In effect, the long period of sustained expansion during the 1990s and the early 2000s, characterized by a mild business cycle, together with falling interest rates, increased risk appetite, and falling borrowing costs made firms comfortable taking on more debt relative to their cash flow than before.
Some of that debt was used to retire outstanding equity, heightening the leverage ratio further.
Because leverage is measured as an increase in debt (liabilities) relative to equity (residual assets) the strong rise in equity prices masked the real increase in underlying leverage.
Between 1952 and 1992, corporate debt, like equity valuations, rose roughly in line with nominal GDP. But after 1992, corporate debt, like equity values, accelerated sharply (Chart 6).
So long as equity values continued to rise, the leverage ratio remained unchanged. In fact, strong growth in equity values cut the ratio from almost 100 percent to less than 50 percent between 1987 and early 2007 (Chart 7).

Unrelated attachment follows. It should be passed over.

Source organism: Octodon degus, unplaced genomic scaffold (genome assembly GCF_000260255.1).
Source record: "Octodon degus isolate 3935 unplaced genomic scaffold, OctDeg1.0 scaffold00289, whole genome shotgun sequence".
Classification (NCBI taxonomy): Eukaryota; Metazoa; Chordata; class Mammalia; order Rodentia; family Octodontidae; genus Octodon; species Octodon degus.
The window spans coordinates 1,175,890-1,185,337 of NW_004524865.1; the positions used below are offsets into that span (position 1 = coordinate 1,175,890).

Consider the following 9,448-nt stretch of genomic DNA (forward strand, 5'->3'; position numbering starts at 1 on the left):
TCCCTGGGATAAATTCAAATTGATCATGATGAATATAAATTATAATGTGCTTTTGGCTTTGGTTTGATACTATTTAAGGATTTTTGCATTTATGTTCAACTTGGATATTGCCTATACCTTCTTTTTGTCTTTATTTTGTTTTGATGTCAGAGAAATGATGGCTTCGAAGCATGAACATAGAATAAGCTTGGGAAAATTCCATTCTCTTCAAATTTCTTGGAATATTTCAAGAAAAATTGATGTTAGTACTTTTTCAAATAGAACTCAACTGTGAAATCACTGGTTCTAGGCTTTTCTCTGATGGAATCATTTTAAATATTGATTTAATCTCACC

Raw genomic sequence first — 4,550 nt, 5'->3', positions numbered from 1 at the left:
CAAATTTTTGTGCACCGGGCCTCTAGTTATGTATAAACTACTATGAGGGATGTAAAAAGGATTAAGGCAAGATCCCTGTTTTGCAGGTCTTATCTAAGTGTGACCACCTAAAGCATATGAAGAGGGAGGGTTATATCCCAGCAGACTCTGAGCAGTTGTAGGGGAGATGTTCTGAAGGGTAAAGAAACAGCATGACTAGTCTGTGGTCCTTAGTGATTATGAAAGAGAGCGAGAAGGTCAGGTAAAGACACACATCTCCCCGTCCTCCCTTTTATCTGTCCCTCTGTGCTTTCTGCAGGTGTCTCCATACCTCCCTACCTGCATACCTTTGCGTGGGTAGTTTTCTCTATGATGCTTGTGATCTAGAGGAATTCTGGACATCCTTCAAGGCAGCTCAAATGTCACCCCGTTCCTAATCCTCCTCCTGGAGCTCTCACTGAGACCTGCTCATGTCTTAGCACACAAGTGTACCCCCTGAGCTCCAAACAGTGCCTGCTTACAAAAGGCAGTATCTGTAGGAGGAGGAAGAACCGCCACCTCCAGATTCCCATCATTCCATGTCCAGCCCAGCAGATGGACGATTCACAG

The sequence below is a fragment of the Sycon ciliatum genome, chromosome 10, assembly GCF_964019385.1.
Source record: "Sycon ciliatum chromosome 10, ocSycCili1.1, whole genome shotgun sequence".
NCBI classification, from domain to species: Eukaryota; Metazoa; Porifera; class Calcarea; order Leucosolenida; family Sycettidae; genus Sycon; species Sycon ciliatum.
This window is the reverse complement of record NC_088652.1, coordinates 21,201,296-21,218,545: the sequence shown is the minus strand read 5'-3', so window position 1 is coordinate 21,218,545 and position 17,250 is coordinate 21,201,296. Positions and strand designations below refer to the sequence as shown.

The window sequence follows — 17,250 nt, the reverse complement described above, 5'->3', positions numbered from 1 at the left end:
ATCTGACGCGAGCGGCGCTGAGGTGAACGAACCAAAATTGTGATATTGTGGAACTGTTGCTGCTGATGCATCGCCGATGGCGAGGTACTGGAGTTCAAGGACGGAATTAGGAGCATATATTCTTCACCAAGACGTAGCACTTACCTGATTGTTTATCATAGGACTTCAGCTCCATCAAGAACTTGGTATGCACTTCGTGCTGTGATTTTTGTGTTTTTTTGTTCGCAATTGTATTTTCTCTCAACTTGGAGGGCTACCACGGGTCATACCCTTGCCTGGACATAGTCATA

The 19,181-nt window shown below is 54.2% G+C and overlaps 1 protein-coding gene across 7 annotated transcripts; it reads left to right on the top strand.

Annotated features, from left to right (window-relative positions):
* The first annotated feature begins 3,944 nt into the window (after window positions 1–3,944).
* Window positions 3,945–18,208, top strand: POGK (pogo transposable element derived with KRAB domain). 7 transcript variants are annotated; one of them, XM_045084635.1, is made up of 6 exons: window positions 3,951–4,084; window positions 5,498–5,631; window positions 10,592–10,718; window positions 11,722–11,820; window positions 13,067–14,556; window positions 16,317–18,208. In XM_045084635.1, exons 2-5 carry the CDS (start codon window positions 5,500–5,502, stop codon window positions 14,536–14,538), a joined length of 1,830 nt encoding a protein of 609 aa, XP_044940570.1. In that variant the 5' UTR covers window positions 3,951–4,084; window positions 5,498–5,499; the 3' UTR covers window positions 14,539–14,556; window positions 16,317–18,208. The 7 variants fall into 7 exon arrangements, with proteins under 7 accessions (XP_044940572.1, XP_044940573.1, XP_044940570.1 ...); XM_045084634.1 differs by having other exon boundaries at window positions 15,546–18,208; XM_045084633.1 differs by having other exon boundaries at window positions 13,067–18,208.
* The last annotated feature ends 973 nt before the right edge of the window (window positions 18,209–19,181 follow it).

But the capital structure became increasingly vulnerable to any setback in equity prices; the borrowing boom could only be sustained as long as interest rates fell and the share of profits in GDP rose.
The U.S. economy and capital markets were thus set on an unsustainable course. And as President Richard Nixon’s chief economic adviser Herbert Stein noted in the 1970s, if something cannot continue indefinitely, it will eventually stop. That is what happened when the mortgage crisis erupted in the summer of 2007 and the music suddenly stopped playing.
Once rates and spreads had reached ultra-low levels in the mid-2000s they could not be reduced any further. In fact the Federal Reserve began to lift short-term interest rates, cautiously, from mid-2004, putting gentle upward pressure on longer rates. Losses on imprudent subprime lending became apparent from 2006.